Darren Lynn Bousman | 92 mins | DVD | 18 / R
Saw IV is the final film in the series directed by Bousman, and will also be my jumping off point (for the time being). According to IMDb (which I presume is sourced from a commentary or something), Bousman had been intending to depart after Saw III, but was persuaded to stay when a twist in the fourth film’s script managed to surprise him, something he thought the franchise was by then incapable of. But do not let this get your hopes up, dear reader, because Saw IV lacks any twists that even come close to those in the preceding films. What caused Bousman to continue is a mystery, and some viewers will inevitably feel the same way about continuing with the series themselves.
After the overly gory third film, Saw IV returns to the franchise’s roots by playing more like a thriller than a horror film — even more so than the previous instalments, one might argue, as aside from a couple of jumps and a few instances of gore, the story and its key sequences move forward via police investigation, endless flashbacks and copious twists. The Saw franchise should be applauded for trying to be more than just another slasher series, but needs to learn the value of restraint in other areas.
The plot, for example, is incredibly complicated. This could be a good thing — it’s rare for the fourth film in a franchise, especially a horror one, to demand so much from its audience — and the viewer not only has to pay attention to the events on screen, but have a pretty good awareness of those from the last two films as well. Despite its complications, such connectedness is actually a reason to retain hope for the franchise, because it really tries to be about more than just how graphically it can slaughter people.
Unfortunately, any effort on the part of the viewer isn’t rewarded. Saw IV is too complex, ultimately descending into the realms of incomprehensibility. There are around four different plot threads, at least two of them jumping around in time like a TARDIS with ADD. Goodness knows how many different time zones are included, how many of them progress in a linear fashion, and whether or not they actually have any bearing on each other. Even references to previous films are confused: while this clearly begins some time after the end of Saw III, it then jumps back before Saw III, and then during Saw III, and then with Saw III, and then after Saw III again… but not as far after it as that opening scene. And that’s just the main plot.
A lot of the complexity is in aid of answering hanging questions from Saw II and, especially, III, but the mass of backstory leaves you wishing for a standalone ‘Test of the Film’ plot, which the first three essentially are. As already expressed, such an intricate array of stories is not necessarily a problem, but neither new writers Patrick Melton and Marcus Dunstan nor director Bousman have the required skill to guide the audience through such dense material. Nor the experience to know when less can be more, clearly.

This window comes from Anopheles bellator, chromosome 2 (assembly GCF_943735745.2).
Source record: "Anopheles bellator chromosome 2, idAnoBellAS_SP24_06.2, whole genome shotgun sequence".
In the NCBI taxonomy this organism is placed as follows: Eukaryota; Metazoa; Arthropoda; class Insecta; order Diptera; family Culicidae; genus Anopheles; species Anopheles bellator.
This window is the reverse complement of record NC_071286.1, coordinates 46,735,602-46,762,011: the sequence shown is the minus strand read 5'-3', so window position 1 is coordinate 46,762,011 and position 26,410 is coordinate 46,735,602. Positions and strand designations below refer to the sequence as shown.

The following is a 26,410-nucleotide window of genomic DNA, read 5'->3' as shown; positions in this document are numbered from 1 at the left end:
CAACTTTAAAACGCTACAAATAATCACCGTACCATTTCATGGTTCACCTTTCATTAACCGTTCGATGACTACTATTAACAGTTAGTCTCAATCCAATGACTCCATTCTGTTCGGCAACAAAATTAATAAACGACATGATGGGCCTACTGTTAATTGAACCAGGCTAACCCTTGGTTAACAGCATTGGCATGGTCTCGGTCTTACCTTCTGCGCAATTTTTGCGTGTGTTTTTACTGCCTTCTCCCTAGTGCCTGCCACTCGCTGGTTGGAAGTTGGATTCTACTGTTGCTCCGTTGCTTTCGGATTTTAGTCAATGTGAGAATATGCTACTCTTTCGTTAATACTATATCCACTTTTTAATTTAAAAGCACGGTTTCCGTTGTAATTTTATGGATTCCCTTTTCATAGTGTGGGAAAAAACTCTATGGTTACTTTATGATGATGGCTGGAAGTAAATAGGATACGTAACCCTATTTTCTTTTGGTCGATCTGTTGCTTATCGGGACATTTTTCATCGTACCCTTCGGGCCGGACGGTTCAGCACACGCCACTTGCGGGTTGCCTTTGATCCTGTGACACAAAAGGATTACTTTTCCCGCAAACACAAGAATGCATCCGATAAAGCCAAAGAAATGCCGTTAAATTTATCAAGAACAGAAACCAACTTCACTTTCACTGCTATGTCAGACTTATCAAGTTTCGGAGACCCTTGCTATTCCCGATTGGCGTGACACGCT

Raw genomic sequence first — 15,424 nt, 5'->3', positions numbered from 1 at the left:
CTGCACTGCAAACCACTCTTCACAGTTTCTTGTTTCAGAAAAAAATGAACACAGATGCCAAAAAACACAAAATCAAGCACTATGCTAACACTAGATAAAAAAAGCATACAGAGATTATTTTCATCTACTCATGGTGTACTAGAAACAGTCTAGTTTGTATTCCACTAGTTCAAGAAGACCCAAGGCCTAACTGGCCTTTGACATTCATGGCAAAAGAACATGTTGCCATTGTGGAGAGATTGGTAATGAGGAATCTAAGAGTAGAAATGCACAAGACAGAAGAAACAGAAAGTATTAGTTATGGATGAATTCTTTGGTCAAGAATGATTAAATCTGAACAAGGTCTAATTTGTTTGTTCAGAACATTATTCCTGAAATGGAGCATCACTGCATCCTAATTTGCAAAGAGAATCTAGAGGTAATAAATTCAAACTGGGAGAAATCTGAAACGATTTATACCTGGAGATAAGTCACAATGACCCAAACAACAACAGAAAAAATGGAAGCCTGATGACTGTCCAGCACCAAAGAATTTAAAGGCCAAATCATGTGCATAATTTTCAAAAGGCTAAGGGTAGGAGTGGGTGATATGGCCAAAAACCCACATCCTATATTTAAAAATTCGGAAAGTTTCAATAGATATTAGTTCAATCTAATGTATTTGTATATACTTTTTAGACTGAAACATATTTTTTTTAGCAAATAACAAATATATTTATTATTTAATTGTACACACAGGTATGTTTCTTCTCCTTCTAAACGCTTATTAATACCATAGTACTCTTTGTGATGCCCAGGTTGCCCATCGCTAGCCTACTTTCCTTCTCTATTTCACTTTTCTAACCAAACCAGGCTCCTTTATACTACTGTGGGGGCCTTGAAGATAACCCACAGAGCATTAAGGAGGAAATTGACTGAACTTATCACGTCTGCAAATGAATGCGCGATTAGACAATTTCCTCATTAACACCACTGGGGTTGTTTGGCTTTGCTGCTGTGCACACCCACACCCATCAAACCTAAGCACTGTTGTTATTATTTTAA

Fortunately, Bousman seems to have learnt that “less is more” with the deaths. After the excess of Saw III, the gore feels pared back here. The one notable exception is an entirely extraneous autopsy that opens the film, which goes beyond the last entry’s brain surgery in the gruesome stakes. Apparently it’s to prove Jigsaw is unquestionably dead, but it does it with more glee and explicit medical detail than necessary.
Elsewhere, however, the savagery shortage is welcome — except that, in the process, Bousman seems to have misplaced the tension present in the first two films. The only real suspense is an opening trap that is, again, almost entirely extraneous to the rest of the plot, although one trap later on — featuring an abusive husband pinned to his wife — is moderately ingenious, achieving Jigsaw’s proclaimed ideas of apt justice in ways many previous traps failed to.
And what of Jigsaw this time? He may be dead, but instead we’re treated to flashbacks of John Kramer’s pre-Jigsaw life. As you may remember from my complaints in Saw III, revealing more about our villain is, in this case, not a good idea. Seeing Kramer before he was an Evil Bad Guy is clearly an attempt to make him a real person, one inspired to engage in a killing spree by every-day, real-life events. As with the other thriller elements, grounding the villain in the real world — and trying to give him plausible, relatable motivation — sets the Saw series apart from the vast majority of other horror franchises. But there’s no need to understand Jigsaw, and the more we learn about him the less impact he has. His soul is laid bare here, but by trying to make his actions plausible it continues to strip away the mystery and highlights how ludicrous his traps are in reality — they work fine in the conceit of a horror movie, but trying to imply it’s a real person doing these in the real world is one suspension of disbelief too far.
Which kind of sums up the film, really. Saw III went too far with its gore, and now Saw IV goes too far with its plot. As the series rattles on to its fifth instalment (and this year’s sixth, and next year’s seventh, and at least an eighth beyond that), its only hope for regaining a decent level of quality — in my opinion, of course — is to keep the gore at a manageable level, and keep the storytelling at one too.
Technically I watched the Unrated/Extreme extended cut of Saw IV. The differences are numerous but ultimately minimal. Those desiring a full list of alterations can find one here.